Story at a glance
- A newly published study reveals carbon particulate emissions from wildfires are increasing and have adverse health effects.
- Carbon emissions from wildfires are likely linked to climate change.
A new study estimates that carbon dioxide released into the atmosphere by U.S. wildfires accounts for about half of harmful pollution released in the Western U.S., in addition to composing 25 percent of total carbon air pollution throughout the entire country.
Published in the Proceedings of the National Academy of Sciences scientific journal, the study used a statistical model that links satellite-sourced data for fires and smoke emissions to pollution monitoring stations in a bid to gauge how wildfire activity might affect air pollution-related mortality outcomes of nearby residents.
The results indicate that wildfires have contributed substantial amounts of harmful particulate matter since the mid 2000s, and the total volume of emissions only appears to be increasing.
The long-distance transport of smoke emitted from wildfires — seen in 2020 when Kansas citizens witnessed smoke that traveled all the way from California’s deadly fires — is increasing in other states as fires grow more intense.
Researchers acknowledge that climate change is a likely source for more intense and destructive wildfires, which leads to more particulate matter emissions.
“A warming climate is responsible for roughly half of the increase in burned area in the United States, and future climate change could lead to up to an additional doubling of wildfire-related particulate emissions in fire-prone areas or a many-fold increase in burned area,” the authors write.
Looking at increased air pollution through a socioeconomic lens, the increases in carbon particulate matter emissions was also found to impact communities of color more, a fact that contributes to the intersection of racial and environmental justice initiatives.
The study adds here that particle exposure can also vary based on individual discrepancies, including time spent outdoors, and characteristics of home and other sheltered environments.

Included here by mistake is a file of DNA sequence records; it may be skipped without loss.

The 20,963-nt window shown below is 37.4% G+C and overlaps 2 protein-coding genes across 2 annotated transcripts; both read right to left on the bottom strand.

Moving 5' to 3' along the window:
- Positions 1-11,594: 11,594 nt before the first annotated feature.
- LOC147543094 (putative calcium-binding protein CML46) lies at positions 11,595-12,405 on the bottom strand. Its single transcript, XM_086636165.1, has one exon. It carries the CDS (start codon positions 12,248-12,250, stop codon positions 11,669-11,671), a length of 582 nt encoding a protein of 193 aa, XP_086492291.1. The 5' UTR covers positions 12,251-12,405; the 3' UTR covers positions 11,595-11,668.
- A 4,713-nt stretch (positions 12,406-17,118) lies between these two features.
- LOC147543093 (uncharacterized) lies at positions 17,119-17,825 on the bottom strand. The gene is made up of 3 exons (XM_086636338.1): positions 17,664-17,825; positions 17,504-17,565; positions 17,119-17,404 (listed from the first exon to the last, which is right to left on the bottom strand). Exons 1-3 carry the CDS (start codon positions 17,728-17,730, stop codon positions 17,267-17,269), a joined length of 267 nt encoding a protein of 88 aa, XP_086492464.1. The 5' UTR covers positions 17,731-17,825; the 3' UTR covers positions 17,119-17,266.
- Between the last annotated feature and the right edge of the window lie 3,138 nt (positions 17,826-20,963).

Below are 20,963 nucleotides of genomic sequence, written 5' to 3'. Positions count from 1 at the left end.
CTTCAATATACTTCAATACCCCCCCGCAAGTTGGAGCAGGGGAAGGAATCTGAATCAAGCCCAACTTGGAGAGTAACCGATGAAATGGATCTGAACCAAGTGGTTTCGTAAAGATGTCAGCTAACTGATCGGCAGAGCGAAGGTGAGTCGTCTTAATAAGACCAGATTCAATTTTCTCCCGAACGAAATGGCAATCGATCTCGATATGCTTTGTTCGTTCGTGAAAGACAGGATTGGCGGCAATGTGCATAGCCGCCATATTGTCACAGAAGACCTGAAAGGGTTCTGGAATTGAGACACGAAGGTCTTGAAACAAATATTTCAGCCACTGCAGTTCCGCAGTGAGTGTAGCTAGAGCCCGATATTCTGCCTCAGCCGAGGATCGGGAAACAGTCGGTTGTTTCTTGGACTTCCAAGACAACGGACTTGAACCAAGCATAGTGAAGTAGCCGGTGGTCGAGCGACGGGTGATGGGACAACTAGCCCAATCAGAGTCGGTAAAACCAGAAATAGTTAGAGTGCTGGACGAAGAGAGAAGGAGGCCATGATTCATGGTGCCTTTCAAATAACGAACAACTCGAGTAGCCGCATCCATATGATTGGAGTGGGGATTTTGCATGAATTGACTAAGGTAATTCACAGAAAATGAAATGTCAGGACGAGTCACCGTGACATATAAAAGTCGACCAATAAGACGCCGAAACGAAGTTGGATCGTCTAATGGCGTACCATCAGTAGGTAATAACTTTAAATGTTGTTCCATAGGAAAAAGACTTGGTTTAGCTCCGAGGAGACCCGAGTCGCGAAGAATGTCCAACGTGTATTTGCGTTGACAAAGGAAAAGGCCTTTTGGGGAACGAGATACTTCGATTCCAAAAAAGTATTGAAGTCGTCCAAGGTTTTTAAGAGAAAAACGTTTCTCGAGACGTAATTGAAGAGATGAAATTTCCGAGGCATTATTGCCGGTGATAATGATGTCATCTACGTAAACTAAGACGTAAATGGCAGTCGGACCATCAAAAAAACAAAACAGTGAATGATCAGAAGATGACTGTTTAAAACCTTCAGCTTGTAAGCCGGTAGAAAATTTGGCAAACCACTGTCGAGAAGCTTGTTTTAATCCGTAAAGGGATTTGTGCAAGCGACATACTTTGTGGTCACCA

For instance, older homes and structures, as well as lower income households, showed higher than average infiltration of outdoor pollutants like carbon particulate matter, which then negatively affects the health of the resident.
Using this data, the report authors discuss policy-level solutions, including legislation and wildfire mitigation strategies to reduce smoke-related health problems.
COVID-19 was also addressed in the study, with the authors noting that although concrete data is lacking, there is an existing relationship between air pollution and severe viral respiratory illnesses, leading the authors to suggest carbon particulate matter further exacerbated the COVID-19 pandemic.
“It is currently unknown but probable that the historic fire season, and consequent smoke impacts, has also worsened COVID-related health outcomes,” the authors state, “as early evidence suggests that exposure to air pollution increases both COVID cases and deaths in the United States.”
Adverse human health and environmental effects of wildfire-induced carbon emissions have been previously studied and yielded similar results. Leading experts in the field say that better wildfire containment should be at the forefront of pollution reduction and climate change agendas.
“We have been making tremendous progress on improving pollution in this country, but at the same time we have this other part of the puzzle that has not been under control,” said Dan Jaffe, a wildfire pollution expert at the University of Washington, to reporters. “We’re now at the point where we have to think about how to manage the planet a whole lot more carefully than we’ve done.”